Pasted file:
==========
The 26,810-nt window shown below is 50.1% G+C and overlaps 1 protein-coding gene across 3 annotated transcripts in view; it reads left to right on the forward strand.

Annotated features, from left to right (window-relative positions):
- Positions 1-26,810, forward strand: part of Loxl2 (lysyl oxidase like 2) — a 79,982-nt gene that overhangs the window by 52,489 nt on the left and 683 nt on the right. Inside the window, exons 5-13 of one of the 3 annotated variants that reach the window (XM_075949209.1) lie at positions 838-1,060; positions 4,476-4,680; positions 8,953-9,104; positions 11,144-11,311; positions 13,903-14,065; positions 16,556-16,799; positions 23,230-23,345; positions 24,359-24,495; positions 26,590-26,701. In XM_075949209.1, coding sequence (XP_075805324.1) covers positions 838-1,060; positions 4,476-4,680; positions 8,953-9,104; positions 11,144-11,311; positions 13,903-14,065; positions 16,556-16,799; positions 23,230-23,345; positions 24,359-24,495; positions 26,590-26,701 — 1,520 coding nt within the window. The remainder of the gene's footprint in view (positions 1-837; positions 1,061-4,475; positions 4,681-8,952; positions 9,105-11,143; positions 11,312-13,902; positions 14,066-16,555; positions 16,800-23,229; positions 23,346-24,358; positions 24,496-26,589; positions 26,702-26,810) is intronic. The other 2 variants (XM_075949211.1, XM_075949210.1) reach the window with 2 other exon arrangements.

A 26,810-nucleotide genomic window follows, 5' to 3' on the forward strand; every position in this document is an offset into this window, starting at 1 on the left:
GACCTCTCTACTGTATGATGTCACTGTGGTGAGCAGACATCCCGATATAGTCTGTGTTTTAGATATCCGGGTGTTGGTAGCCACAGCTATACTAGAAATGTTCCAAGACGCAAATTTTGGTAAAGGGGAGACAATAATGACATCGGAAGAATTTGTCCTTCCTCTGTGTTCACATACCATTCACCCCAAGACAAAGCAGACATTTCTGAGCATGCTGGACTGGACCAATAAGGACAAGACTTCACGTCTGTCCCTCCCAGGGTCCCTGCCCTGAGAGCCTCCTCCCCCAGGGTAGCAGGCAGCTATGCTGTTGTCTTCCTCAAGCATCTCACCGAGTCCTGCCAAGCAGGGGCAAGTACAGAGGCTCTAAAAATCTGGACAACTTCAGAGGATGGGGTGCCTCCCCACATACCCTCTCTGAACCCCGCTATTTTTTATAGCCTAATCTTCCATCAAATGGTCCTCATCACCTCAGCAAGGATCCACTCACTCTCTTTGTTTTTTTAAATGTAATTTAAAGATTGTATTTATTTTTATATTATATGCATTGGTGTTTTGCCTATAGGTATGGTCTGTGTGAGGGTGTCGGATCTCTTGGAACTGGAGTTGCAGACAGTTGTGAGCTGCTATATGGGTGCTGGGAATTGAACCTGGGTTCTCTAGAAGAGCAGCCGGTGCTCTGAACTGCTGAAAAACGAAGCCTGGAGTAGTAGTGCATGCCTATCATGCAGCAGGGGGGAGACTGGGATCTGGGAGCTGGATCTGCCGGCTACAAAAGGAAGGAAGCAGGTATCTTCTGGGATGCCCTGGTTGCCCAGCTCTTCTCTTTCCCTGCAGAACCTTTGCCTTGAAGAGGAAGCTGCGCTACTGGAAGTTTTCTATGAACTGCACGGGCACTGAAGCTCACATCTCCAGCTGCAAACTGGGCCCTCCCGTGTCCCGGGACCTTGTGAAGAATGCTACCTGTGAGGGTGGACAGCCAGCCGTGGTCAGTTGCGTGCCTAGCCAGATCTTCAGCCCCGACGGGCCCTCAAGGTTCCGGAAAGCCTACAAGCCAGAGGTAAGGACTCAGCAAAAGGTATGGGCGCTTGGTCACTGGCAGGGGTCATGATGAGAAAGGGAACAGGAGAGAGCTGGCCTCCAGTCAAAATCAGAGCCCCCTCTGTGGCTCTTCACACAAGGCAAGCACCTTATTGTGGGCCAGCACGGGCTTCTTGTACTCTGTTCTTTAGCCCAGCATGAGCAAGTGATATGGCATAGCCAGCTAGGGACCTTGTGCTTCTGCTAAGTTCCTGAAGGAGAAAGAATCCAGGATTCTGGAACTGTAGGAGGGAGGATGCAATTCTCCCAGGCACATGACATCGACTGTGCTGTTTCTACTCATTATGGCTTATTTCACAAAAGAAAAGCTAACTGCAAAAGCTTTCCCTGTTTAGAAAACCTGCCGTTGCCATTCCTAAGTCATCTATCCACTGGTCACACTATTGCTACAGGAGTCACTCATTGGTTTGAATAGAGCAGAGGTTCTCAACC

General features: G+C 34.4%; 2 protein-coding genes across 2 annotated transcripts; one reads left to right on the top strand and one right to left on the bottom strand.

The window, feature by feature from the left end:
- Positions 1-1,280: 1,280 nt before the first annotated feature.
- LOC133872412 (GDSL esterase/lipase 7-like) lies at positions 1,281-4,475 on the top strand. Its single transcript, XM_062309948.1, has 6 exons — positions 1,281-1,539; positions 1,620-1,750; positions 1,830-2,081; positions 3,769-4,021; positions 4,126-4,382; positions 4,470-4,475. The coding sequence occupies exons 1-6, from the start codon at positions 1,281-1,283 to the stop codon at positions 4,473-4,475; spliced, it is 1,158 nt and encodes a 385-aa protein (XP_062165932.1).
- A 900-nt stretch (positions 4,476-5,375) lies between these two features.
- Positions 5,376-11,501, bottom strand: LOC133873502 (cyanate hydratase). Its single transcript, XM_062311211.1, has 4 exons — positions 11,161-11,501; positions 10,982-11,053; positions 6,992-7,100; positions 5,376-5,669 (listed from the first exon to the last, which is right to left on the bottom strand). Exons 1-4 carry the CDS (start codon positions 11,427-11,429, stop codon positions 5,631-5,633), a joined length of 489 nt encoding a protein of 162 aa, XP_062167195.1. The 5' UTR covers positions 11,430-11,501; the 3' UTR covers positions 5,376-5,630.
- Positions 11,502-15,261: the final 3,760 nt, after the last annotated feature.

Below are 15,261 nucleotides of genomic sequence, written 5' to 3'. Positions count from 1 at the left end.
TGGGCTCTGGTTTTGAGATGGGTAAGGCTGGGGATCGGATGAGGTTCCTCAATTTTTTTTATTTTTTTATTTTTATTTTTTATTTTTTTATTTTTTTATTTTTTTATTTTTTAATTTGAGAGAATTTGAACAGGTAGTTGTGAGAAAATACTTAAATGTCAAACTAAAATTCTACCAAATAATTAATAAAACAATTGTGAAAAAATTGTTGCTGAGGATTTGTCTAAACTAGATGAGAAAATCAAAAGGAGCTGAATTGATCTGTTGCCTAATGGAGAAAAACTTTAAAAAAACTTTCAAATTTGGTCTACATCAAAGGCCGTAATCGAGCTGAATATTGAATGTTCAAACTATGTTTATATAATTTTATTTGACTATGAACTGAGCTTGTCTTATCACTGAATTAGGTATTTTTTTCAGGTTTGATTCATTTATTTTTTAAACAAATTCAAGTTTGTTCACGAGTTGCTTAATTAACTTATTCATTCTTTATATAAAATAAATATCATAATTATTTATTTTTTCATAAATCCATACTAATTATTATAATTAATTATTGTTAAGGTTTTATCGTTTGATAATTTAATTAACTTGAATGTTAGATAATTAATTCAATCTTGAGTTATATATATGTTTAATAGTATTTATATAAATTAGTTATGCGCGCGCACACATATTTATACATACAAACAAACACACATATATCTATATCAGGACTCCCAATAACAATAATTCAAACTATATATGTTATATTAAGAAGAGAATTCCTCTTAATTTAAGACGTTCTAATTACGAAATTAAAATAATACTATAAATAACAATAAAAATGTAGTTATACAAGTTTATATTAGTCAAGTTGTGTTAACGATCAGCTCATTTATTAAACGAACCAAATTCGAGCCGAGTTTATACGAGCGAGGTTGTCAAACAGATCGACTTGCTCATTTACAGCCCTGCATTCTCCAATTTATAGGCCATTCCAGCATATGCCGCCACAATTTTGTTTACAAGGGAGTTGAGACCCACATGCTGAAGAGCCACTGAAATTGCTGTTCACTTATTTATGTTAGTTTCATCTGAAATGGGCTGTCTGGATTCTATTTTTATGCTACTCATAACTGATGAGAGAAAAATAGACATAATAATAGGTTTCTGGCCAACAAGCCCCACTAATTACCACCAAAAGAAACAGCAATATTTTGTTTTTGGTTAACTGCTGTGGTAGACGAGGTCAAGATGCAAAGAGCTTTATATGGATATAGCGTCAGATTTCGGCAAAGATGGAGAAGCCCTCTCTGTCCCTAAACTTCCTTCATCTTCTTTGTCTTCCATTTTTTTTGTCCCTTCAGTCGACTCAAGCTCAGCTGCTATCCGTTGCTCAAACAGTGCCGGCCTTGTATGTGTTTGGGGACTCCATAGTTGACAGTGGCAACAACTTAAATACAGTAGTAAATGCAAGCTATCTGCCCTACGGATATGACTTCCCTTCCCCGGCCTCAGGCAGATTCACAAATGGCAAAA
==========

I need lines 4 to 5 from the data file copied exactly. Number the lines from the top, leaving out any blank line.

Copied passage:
A 26,810-nucleotide genomic window follows, 5' to 3' on the forward strand; every position in this document is an offset into this window, starting at 1 on the left:
GACCTCTCTACTGTATGATGTCACTGTGGTGAGCAGACATCCCGATATAGTCTGTGTTTTAGATATCCGGGTGTTGGTAGCCACAGCTATACTAGAAATGTTCCAAGACGCAAATTTTGGTAAAGGGGAGACAATAATGACATCGGAAGAATTTGTCCTTCCTCTGTGTTCACATACCATTCACCCCAAGACAAAGCAGACATTTCTGAGCATGCTGGACTGGACCAATAAGGACAAGACTTCACGTCTGTCCCTCCCAGGGTCCCTGCCCTGAGAGCCTCCTCCCCCAGGGTAGCAGGCAGCTATGCTGTTGTCTTCCTCAAGCATCTCACCGAGTCCTGCCAAGCAGGGGCAAGTACAGAGGCTCTAAAAATCTGGACAACTTCAGAGGATGGGGTGCCTCCCCACATACCCTCTCTGAACCCCGCTATTTTTTATAGCCTAATCTTCCATCAAATGGTCCTCATCACCTCAGCAAGGATCCACTCACTCTCTTTGTTTTTTTAAATGTAATTTAAAGATTGTATTTATTTTTATATTATATGCATTGGTGTTTTGCCTATAGGTATGGTCTGTGTGAGGGTGTCGGATCTCTTGGAACTGGAGTTGCAGACAGTTGTGAGCTGCTATATGGGTGCTGGGAATTGAACCTGGGTTCTCTAGAAGAGCAGCCGGTGCTCTGAACTGCTGAAAAACGAAGCCTGGAGTAGTAGTGCATGCCTATCATGCAGCAGGGGGGAGACTGGGATCTGGGAGCTGGATCTGCCGGCTACAAAAGGAAGGAAGCAGGTATCTTCTGGGATGCCCTGGTTGCCCAGCTCTTCTCTTTCCCTGCAGAACCTTTGCCTTGAAGAGGAAGCTGCGCTACTGGAAGTTTTCTATGAACTGCACGGGCACTGAAGCTCACATCTCCAGCTGCAAACTGGGCCCTCCCGTGTCCCGGGACCTTGTGAAGAATGCTACCTGTGAGGGTGGACAGCCAGCCGTGGTCAGTTGCGTGCCTAGCCAGATCTTCAGCCCCGACGGGCCCTCAAGGTTCCGGAAAGCCTACAAGCCAGAGGTAAGGACTCAGCAAAAGGTATGGGCGCTTGGTCACTGGCAGGGGTCATGATGAGAAAGGGAACAGGAGAGAGCTGGCCTCCAGTCAAAATCAGAGCCCCCTCTGTGGCTCTTCACACAAGGCAAGCACCTTATTGTGGGCCAGCACGGGCTTCTTGTACTCTGTTCTTTAGCCCAGCATGAGCAAGTGATATGGCATAGCCAGCTAGGGACCTTGTGCTTCTGCTAAGTTCCTGAAGGAGAAAGAATCCAGGATTCTGGAACTGTAGGAGGGAGGATGCAATTCTCCCAGGCACATGACATCGACTGTGCTGTTTCTACTCATTATGGCTTATTTCACAAAAGAAAAGCTAACTGCAAAAGCTTTCCCTGTTTAGAAAACCTGCCGTTGCCATTCCTAAGTCATCTATCCACTGGTCACACTATTGCTACAGGAGTCACTCATTGGTTTGAATAGAGCAGAGGTTCTCAACC